This is a great one for getting donations both through ticket sales of the concert and also individual donations for those braving the stage!

7. Neighbourhood clean up

This is similar to the recycling idea mentioned previously, but this time it focuses on a general clean up of the local environment.

This could mean picking up litter, painting, removing graffiti or even planting flowers in the local community garden.

8. Sponsored nursing home day

One way to help tackle loneliness, whilst raising funds, is by visiting a care home in the child’s community – whose residents will likely be glad of the additional company. The child could do a sponsored day volunteering in a care home, or even organise some entertainment such as a talent show or mini concert for residents to enjoy.

9. Sponsored walk or run

Whilst sponsored walks and runs are a popular fundraising idea, you could make yours more interesting by adding a fancy dress theme or doing an interesting route, ticking off important milestones as you go along or even creating a treasure map style route of your town or city.

10. School restaurant experience

Let the kids take your order! For one night only, turn the school canteen into a restaurant serving up dishes prepared by the children. Younger kids can get involved by waiting tables and showing guests to their seats. A fun experience for all – and a great way to get donations from the bills (and tips!).

11. Non-stop instrument challenge

Got a child who’s passionate about guitar, piano or any instrument? Challenge them to play for an entire morning, lunch hour or to give up their weekend to play for the local community in a sponsored instrument fundraiser.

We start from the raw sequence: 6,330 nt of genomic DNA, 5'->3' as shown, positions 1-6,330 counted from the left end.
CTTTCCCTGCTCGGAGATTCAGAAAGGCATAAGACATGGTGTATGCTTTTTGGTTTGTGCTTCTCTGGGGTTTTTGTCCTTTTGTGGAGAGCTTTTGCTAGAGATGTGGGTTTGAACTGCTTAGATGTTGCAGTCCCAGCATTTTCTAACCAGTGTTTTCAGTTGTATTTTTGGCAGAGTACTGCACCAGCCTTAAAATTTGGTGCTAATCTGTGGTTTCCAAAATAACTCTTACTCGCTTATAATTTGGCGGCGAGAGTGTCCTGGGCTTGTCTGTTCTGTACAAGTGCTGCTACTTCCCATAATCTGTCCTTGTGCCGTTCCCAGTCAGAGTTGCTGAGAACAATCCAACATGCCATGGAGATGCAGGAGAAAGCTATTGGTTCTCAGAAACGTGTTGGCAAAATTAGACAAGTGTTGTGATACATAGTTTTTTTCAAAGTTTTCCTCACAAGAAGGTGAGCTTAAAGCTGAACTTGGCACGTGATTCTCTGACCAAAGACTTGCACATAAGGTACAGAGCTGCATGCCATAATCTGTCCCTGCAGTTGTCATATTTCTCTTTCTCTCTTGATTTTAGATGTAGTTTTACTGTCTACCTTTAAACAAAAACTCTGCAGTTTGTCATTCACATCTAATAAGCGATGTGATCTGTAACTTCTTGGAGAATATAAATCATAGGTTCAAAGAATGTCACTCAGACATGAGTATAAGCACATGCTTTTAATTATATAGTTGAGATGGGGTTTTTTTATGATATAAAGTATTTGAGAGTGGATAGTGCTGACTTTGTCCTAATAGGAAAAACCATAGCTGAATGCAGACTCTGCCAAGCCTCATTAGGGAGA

12. Singing telegrams

A unique but fun idea for the kids in your life who love to sing! Ask them to visit neighbours, family and friends with a special signing telegram message. They could even offer specific requests, and extra points if it’s someone’s birthday!

13. Lemonade stand

It’s a classic for a reason! Imagine the lure of a cool glass of refreshing lemonade (or any non alcoholic beverage over ice) on a warm summer’s day. The iconic lemonade stand is bound to be a hit with neighbours in the summer. Make it delicious enough, and they’ll likely be back for seconds!

14. Sponsored silence

You don’t need anything to do this one – not even your voice! A sponsored silence is a challenging but brilliant fundraising idea – most people will question the kid’s ability to do it (especially if it’s for an entire day or even week!) which will likely gather some generous donations.

15. Community or school photobooth

Forget the instagram filters – it’s all about your photobooth for creating fun image memories. Create your own fundraising photobooth with props (or even sounds for videos!) and offer your school or community members the chance to use it for a fee.

From crazy glasses, wigs to exotic backgrounds – make it as interesting as you can!

How kids can fundraise safely

Whilst fundraising is generally a safe activity for children to get involved with, there are various things to consider, to help avoid any safety issues (and tears!).

Carrying cash

If your child is going to be receiving cash donations either at school or anytime when you’re not around to oversee it, then it’s a good idea to have a plan for how they will store that cash safely. Not only do kids commonly misplace items (parents who’ve had to call the bus company will know all too well about this!) but there is also the danger of the child making it known they have cash on them – which may be tempting to thieves.  Ideally, all donations would be done digitally through a fundraising platform such as Givergy, but if any donations are received as cash, then you could:

  • Ask a trusted teacher to be the designated holder until the end of school 
  • Find out if there is any safe storage options at the facility where the fundraising idea is taking place
  • Encourage your child to ask for digital donations so less cash is carried on them